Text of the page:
Combat is essentially an expensive lottery. There are a couple of approaches players can take in preparing for the post-combat retreat of defeated forces, but fighting is probably not something that you want to be doing unless you really need to.
The build stage comes next. Naturally enough, players create units and build improvements in this phase, and can also take control of island chains by converting colonists into villages.
There are economic builds (villages, agriculture), expansion builds (colonists, transport canoes) and war builds (warriors, war canoes). Players may also elect to buy Arts and Culture cards in this phase.
|Sample Arts & Culture cards|
That the build phase comes after the movement phase means that to colonise island chains players must move a colonist unit onto the unclaimed island in the movement phase and then use the build phase to convert said colonists into a village, thereby taking control of the island. If that sounds headache-inducing as I've written it, in the game it is actually quite easy!
With building done the turn (and possibly the game) concludes with the Victory phase. Here players tally up the number of villages they own and island chains they control, scoring one VP for each respectively. They also add any VPs on revealed Arts and Culture cards and, should anyone have reached the victory level, that player is declared the winner.
However, getting the victory score alone may not be enough: you also need to score more points than any of the other players to secure the win.
Because the victory phase comes immediately after the build phase - in which players may convert claim territories and create villages - it is possible to increase victory points dramatically from one turn to the next. With careful planning and husbanding of resources it is not impossible to steal the win with a massive last-minute points haul.
With experienced players I feel that the endgame strategy would become very cut-throat!
1) Game play.
The game played smoothly and everything flowed well. The turn order seemed right, and there was a natural progression from one phase to another, with players able to quickly grasp how early decisions would impact on the later turn.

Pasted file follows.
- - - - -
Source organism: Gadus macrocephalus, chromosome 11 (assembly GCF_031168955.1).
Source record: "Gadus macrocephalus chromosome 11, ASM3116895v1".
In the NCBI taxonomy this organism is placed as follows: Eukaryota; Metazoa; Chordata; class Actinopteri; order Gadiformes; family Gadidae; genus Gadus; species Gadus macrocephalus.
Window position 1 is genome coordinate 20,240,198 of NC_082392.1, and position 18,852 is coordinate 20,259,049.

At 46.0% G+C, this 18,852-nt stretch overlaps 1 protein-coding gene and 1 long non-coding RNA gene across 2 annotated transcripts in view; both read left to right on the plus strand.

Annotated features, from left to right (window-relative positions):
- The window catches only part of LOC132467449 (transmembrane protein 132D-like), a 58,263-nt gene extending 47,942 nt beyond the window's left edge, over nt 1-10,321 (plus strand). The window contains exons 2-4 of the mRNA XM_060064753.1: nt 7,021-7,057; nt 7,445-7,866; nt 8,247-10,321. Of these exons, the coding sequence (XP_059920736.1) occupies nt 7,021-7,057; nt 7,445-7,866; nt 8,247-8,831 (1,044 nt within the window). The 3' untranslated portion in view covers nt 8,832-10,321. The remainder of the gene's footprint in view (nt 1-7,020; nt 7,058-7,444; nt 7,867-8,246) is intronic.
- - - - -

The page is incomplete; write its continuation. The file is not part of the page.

It works well with two or four players, and would no doubt also be fine with three.
2) Luck and skill.
The game used hidden information very well. Unit stacks are not revealed until battle is declared, and with dummy markers floating around there can be quite a bit of uncertainty about just where other players are concentrating their combat strength.
Battles are luck-dependent, but a careful reading of the game situation will allow astute players to gain an advantage by knowing where and when to fight, and planning accordingly.
I found the empire-building aspects of the game to be simple but enjoyable. Exploring, founding villages, colonising island chains and expanding your transport canoe network came together in a strangely satisfying way.
We were feeling our way for the first couple of turns, but people quickly picked up on effective strategies for expansion. The battle strategies were probably less than perfect, but in a learning game the whole point is to try things out, so I daresay next time people would be a bit more focused in their 'application of force'.
I can see already that among canny players the final push for victory will lead to many different strategies. Foxing, last-second VP builds, invasion of the others' islands, sneak attacks to sever transportation networks, diplomatic coups, card build-ups and no doubt plenty of other things would all have their place.
The board and terrain tiles are nice, but the counters are a little boring and the different sides are so similar in colour that it can be hard to distinguish them from one another.
|Shot from a no-hidden-info game with my eight year old.|
This is a genuinely playable lite-civilisation game, and for me, the other gamers (and yesterday my daughter!) a genuine winner already.